I too have been noticing this change and my internal voice kept saying why would anyone develop to J2EE when Spring provides such a compelling alternative. It is very exciting to see the new additions to Spring and it sounds like now is the time to take a serious look at Spring Security (aka Acegi).
For me this conference finally drive home that Spring is truly taking over. What’s funny to me is that Spring is finally solving the problems that J2EE and application server products identified, and tried to solve, but couldn’t.
The Spring phenomenon though, is too big to not end the article dwelling on it again. Spring will be integrated with OSGi during the remainder of 2007, Rod Johnson said in his talk on Spring 2.0. OSGi is a dynamic module system for Java, something that should have been part of Java from the beginning. Strangely, it is currently pervasive on the client side due to Eclipse (plugins), but not well known on the server side. The Spring-OSGi integration is likely to make it into OSGi standards. And as a testament to Spring’s decoupled pieces-parts architecture, Spring itself is available as OSGi bundles.
Longer term, the Spring Framework is turning into the Spring Portfolio. There are integrations with JCA, CICS, and IMS. There’s Spring Web Services, and Spring LDAP. Message-driven POJOs will become possible with Spring. Acegi, the leading enterprise-grade Java security framework, is becoming Spring Security. There’s Spring Web Flow, which is just what it sounds like, again with POJOs. The role of Spring in SOA is being standardized with efforts such as the Service Component Architecture (SCA). A Spring IDE (implemented as plugins for Eclipse) which will support Spring development, including support for AOP, and Spring Web Flow, is in the works.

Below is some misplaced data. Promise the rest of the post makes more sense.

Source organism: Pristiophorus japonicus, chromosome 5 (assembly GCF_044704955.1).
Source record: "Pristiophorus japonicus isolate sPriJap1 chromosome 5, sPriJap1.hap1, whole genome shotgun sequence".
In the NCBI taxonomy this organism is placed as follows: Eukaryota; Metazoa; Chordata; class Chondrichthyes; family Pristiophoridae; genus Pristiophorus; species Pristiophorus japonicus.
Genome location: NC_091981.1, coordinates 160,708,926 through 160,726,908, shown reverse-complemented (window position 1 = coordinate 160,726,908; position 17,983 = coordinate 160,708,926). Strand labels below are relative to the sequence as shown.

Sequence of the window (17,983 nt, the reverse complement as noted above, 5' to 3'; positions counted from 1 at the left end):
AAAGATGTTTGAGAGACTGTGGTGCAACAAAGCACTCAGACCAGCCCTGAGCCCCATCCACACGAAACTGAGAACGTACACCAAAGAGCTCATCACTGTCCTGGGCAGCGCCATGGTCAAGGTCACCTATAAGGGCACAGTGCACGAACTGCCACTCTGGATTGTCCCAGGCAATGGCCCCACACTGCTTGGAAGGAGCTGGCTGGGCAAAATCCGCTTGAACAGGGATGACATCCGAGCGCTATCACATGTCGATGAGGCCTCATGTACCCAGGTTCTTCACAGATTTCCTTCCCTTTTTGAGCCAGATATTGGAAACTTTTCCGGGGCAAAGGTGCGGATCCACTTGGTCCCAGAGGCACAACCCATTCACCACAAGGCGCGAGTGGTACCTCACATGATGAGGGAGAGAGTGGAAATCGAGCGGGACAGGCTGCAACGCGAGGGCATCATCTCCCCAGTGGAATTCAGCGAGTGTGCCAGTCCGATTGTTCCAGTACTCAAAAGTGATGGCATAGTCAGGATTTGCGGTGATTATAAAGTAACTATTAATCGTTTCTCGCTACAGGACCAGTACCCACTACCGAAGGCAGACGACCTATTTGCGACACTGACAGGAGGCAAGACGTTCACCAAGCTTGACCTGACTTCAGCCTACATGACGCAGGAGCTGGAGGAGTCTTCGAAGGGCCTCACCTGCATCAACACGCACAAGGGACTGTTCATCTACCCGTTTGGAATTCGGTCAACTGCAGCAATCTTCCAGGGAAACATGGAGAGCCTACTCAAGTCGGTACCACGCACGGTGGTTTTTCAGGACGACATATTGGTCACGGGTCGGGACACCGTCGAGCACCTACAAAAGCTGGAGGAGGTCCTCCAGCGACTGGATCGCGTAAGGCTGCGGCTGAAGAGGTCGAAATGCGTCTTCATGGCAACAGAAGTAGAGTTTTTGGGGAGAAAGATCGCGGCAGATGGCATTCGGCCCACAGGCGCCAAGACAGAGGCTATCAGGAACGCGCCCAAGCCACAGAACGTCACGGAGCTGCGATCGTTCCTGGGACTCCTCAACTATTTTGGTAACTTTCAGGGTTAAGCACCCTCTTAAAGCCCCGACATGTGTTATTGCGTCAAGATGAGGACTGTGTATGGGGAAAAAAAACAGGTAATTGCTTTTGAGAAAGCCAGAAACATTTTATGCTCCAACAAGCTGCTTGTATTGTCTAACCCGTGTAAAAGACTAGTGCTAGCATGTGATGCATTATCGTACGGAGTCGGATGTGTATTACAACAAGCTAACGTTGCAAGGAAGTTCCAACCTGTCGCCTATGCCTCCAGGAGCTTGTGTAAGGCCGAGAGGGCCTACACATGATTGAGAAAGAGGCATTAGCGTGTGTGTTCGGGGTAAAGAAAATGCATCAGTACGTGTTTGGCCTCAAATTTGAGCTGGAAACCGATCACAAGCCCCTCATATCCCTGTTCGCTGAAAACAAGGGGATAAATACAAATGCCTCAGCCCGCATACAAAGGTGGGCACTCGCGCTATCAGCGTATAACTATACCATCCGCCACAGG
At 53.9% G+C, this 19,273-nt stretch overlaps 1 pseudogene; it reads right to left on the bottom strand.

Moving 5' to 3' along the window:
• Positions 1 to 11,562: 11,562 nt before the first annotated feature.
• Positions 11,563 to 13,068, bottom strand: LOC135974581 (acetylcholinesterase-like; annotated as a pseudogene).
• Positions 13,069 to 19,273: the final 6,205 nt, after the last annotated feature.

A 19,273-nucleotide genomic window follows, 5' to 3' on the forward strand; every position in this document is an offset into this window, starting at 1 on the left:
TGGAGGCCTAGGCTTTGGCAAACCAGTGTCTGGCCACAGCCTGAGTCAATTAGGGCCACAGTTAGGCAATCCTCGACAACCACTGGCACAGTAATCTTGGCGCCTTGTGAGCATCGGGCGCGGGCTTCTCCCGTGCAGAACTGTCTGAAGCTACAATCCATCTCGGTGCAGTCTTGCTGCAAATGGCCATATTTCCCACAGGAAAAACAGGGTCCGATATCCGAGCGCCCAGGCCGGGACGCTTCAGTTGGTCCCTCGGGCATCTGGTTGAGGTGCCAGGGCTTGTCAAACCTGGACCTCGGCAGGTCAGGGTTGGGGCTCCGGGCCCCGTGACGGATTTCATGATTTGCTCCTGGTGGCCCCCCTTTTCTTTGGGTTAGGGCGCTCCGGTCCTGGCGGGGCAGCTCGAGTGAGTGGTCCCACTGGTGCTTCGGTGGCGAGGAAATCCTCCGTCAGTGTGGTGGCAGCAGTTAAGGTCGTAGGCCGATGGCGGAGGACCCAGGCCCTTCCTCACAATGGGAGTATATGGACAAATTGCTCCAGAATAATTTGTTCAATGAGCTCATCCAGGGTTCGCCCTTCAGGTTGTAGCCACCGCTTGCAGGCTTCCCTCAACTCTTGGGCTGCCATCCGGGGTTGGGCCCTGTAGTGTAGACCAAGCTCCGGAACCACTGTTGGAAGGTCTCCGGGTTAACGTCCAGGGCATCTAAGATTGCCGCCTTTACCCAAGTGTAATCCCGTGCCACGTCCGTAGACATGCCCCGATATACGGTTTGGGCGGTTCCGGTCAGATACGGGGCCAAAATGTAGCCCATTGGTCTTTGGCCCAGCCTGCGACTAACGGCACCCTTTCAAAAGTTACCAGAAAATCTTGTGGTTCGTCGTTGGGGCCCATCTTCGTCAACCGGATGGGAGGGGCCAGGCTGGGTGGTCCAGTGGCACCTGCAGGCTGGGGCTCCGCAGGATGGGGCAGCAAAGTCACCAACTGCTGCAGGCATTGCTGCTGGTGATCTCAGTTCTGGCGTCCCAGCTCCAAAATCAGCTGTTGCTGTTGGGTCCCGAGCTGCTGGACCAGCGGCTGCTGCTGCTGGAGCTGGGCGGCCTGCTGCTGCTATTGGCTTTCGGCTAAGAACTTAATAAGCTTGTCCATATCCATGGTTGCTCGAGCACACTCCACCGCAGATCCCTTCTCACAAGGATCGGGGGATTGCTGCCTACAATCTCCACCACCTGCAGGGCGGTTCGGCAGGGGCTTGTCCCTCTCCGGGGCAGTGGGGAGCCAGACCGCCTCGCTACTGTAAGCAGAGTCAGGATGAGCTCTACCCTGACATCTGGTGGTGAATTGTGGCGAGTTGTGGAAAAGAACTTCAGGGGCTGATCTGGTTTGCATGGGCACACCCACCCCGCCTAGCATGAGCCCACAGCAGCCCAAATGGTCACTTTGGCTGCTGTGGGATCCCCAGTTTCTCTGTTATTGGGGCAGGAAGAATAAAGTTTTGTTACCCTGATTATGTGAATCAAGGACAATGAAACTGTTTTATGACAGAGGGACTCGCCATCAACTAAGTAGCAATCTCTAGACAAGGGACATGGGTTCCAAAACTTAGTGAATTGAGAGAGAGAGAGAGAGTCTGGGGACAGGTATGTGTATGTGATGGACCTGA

Perhaps most important is the fact that Interface21 plans to bundle this large collection of little parts that make up the Spring platform or portfolio, and make them available as a single download …or distro. Not just parts all slapped together, but tested and integrated, with the right versions, known to work with each other. I believe this will clinch it. Enterprise Java will mean Spring.
Last but not least, next generation application servers from BEA, and maybe IBM, will be built on top of Spring. Am I the only one that finds this mind-blowing?